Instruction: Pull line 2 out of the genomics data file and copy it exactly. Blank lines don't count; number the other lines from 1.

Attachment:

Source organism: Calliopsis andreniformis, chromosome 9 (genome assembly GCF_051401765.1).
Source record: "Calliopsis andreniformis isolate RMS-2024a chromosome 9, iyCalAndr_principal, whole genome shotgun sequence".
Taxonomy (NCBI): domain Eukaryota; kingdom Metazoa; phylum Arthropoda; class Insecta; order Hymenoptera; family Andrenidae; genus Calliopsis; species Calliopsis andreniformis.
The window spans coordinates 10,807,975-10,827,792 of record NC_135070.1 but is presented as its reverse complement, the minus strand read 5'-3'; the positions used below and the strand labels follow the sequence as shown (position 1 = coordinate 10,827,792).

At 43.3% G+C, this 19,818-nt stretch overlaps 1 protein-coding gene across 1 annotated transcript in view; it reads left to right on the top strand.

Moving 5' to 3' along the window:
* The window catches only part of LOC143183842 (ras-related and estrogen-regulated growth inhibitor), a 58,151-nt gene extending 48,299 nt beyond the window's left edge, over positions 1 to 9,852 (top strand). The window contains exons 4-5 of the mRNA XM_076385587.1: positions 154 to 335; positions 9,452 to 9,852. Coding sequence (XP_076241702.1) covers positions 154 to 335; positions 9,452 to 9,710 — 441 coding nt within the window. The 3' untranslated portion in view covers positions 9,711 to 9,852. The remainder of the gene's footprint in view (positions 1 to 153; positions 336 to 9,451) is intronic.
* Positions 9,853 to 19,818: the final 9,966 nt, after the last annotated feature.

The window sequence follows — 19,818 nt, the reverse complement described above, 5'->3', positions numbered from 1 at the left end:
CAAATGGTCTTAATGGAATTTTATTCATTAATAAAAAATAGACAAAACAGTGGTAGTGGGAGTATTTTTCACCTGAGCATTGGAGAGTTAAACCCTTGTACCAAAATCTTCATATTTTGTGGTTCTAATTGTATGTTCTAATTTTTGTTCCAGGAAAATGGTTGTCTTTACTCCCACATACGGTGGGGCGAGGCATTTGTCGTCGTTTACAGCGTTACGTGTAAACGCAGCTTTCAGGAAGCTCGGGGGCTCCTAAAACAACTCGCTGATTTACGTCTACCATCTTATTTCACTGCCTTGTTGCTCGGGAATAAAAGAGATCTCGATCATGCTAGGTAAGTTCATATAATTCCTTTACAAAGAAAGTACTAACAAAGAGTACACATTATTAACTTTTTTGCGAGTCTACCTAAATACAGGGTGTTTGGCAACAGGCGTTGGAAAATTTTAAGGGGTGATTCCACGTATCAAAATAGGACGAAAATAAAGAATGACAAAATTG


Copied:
Source record: "Calliopsis andreniformis isolate RMS-2024a chromosome 9, iyCalAndr_principal, whole genome shotgun sequence".